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The CJ-3A was produced for five model years, 1949 to 1953. Two other civilian Jeep models overlapped the CJ-3A's production. 1949 was the last year for the CJ-2A and in 1953 the CJ-3B became available. Unlike modern vehicles, the difference between CJ models was not distinct. The CJ-3A had many features similar to the late CJ-2As. Likewise the late CJ-3A had some of the new characteristics of the CJ-3B. Therefore all CJ-3As are not even the same. These differences can be used to roughly date when a vehicle was manufactured. The commonly accepted description of the CJ-3A seems to apply only to the mid production vehicles. The lack of factory parts information from the CJ-3A time period makes it very difficult to decide if and when changes were made. Much information has been obtained from the CJ-2A and CJ-3A Parts List (copyright 1949) and the 1945-1949 Master Parts List (copyright 1955). Many of the listings in the 1945-1949 Parts Master List are for years later than 1949. Both manuals contain some errors and omissions. To further complicate things Willys also had a manufacturing facility in California. Willys Service Bulletin 53-5 explains "the effective serial numbers given apply to changes made in vehicles assembled at the Toledo plant and do not apply to those assembled in our west coast plant". The CJ-3As military sibling, the M38, also went through many changes. Changes in the M38 seem to parallel a similar change in the CJ-3A with the military change happening first.I am collecting information about existing CJ-3As to help determine when changes took place. Because anything could have happened to these vehicles in the 50+ years since they were manufactured, a large sampling of vehicles is necessary to determine which assumptions are valid. From the information I have collected to date the following differences are appearing. This information is preliminary and it changes rapidly as new information is received from enthusiasts like you. To help by supplying information about your Jeep, please answer the questions near the bottom of this page.
Vehicle Serial Numbers The
CJ-2A/CJ-3A Parts Book (copyright 1949) states that the beginning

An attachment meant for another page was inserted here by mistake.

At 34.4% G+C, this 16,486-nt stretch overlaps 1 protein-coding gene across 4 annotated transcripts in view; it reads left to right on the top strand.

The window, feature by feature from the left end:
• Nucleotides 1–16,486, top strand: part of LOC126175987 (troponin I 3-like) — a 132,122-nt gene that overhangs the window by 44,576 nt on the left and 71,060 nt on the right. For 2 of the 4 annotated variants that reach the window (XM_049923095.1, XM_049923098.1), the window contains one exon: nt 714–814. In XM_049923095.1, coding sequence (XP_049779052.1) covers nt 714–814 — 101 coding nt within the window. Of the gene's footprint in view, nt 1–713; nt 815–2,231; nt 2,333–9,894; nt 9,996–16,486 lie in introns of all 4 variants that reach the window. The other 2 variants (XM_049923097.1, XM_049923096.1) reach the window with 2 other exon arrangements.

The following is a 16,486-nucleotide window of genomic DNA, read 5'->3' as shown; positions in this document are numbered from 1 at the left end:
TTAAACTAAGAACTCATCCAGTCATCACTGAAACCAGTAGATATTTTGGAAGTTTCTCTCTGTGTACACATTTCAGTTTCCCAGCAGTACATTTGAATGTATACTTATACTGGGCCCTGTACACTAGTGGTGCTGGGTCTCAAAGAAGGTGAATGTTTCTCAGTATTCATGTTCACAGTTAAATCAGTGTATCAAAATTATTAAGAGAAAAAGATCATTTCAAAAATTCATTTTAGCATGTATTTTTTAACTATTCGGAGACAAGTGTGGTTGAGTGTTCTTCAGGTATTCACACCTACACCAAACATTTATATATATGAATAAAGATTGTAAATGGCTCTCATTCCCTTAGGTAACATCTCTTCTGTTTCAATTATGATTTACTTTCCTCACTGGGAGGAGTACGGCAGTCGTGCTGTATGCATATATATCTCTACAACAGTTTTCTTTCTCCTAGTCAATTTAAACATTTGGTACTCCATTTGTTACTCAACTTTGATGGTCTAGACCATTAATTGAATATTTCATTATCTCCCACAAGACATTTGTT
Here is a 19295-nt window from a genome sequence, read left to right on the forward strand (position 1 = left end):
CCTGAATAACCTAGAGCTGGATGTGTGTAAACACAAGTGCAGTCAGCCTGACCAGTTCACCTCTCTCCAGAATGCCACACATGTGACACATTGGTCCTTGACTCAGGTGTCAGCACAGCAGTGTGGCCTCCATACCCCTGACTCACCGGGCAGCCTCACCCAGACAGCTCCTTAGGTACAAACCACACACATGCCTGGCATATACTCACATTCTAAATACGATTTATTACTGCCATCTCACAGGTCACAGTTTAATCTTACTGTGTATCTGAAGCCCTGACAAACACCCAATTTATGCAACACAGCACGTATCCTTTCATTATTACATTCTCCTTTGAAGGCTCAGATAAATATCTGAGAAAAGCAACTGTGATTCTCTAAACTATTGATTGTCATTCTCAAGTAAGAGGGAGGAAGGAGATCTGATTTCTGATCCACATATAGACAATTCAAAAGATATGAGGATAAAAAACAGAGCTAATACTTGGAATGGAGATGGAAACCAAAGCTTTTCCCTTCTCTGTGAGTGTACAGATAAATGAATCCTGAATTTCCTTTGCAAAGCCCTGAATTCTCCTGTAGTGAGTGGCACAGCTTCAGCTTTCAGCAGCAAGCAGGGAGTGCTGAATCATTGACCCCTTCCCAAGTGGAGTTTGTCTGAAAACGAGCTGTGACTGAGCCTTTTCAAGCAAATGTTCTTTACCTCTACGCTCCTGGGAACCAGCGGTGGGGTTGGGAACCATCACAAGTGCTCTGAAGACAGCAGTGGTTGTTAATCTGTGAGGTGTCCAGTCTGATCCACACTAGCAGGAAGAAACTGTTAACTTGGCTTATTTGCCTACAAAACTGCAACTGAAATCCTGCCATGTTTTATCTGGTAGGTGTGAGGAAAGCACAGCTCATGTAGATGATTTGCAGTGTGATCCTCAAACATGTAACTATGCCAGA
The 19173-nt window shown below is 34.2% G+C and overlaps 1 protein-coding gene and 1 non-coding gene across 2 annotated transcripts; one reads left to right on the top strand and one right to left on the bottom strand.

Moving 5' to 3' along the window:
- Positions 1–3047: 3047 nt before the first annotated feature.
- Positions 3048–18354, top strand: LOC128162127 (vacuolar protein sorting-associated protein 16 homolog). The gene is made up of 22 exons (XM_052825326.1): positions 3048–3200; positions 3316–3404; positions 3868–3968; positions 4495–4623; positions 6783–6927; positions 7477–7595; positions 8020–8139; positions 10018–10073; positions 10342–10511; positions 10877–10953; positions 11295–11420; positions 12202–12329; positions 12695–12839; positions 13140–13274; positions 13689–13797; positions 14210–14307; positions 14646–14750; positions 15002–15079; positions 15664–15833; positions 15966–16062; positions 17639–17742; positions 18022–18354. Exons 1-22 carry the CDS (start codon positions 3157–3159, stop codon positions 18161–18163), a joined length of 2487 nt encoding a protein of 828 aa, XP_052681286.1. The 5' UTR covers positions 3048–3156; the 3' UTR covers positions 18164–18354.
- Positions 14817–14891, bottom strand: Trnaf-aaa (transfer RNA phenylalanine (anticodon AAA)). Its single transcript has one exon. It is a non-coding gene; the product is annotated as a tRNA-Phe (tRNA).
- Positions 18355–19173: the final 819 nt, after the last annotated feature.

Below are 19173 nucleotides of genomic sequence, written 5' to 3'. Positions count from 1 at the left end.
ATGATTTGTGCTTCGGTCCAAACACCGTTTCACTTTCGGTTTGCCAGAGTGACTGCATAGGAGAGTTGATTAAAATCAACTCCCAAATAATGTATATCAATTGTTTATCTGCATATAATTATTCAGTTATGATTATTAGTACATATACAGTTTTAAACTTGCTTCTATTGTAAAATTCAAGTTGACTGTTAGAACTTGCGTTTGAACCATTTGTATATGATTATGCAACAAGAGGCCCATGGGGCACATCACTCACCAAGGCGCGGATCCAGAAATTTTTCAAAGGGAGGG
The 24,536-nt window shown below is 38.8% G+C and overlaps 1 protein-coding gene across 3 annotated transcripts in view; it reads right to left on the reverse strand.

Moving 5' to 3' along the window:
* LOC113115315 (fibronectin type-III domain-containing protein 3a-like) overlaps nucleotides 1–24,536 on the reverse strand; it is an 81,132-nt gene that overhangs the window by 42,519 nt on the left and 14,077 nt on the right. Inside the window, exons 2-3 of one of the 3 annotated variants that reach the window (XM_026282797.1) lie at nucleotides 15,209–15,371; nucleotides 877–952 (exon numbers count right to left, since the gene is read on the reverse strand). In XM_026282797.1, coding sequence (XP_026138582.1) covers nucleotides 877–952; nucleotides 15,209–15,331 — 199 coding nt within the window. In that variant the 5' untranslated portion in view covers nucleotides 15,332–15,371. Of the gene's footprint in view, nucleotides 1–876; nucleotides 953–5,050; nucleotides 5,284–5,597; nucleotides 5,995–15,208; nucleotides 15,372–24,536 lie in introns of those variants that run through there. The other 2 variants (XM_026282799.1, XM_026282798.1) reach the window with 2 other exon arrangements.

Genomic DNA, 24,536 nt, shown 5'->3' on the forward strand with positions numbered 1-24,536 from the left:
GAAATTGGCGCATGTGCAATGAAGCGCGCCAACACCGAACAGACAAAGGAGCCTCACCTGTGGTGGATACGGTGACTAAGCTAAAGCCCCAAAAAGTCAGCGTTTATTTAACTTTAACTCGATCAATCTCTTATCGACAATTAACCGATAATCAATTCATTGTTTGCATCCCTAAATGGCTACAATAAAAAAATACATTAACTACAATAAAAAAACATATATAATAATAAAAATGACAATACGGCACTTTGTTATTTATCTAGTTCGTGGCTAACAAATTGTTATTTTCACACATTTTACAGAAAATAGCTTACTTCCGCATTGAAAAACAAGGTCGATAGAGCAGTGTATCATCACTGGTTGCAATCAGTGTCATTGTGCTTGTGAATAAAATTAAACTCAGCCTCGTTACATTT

of production vehicle serial number is 10001 with engine serial number
10001. Vehicle serial number tags are attached with 4 screws to the
of the firewall near the air filter. The vehicle serial number had a
prefix of CJ-3A for the first 2
years of production. During this time the serial numbers continued to
with no regard for model year. Starting in 1951, and continuing through
production, a new format was used. The prefix was changed to indicate
the model and model year and the serial number itself was reset to
10001 at the beginning of each model year. See Willys-Overland
Production Figures 1945-61 on the CJ-3B page for a list of serial
numbers of Willys vehicles.
Body Tags The
earliest 1949 CJ-3As have a body number tag below the serial number tag
on the firewall. Later in 1949, and for the remainder of production,
body tag was eliminated. Body tag numbers are initially close to the
vehicle serial number and then skew to about 1200 less than the vehicle
serial number. What does this mean? How could there be less bodies than
vehicles? The body tag to the left is from a 1949 CJ-3A, thanks to Andy
Testo for the photo. Early in the 1949 model year Willys began to build
bodies. Prior to
that American Central Manufacturing (ACM) manufactured the bodies.
Starters and Generators Starter and generator numbers are
found on a tag that is riveted to their housings. Three different
starters were used. The first vehicles used the Autolite MZ-4137. In
mid 1950 the starter was changed to MZ-4162, according to Autolite
manuals. Willys Service Bulletin #50-31 lists a change in the starter
and starter push rod at vehicle serial number (CJ-3A) 51911 which is in
the 1950 model year. The first
two starters are very similar, are activated by a foot pedal linkage,
open nosed, and use a 124-tooth flywheel. The third starter is Autolite
MCH-6203. This starter is key activated with a solenoid mounted to
the top of the starter and is the closed nose type. It uses a 129-tooth
flywheel. The 1965 Universal Service Manual states that the third
starter was put into production with vehicle serial number 30973 and,
on a different page, engine serial number 130859. By adding the
prefixes 452-GB1 to the vehicle serial number and 3J to the engine
number, the result is vehicle 452-GB1 30973 with engine 3J130859. These
are credible numbers for a 1952 CJ-3A and this data fits perfectly into
the information collected from existing vehicles. The engine block
change to the larger rear flange also occurred at this serial number.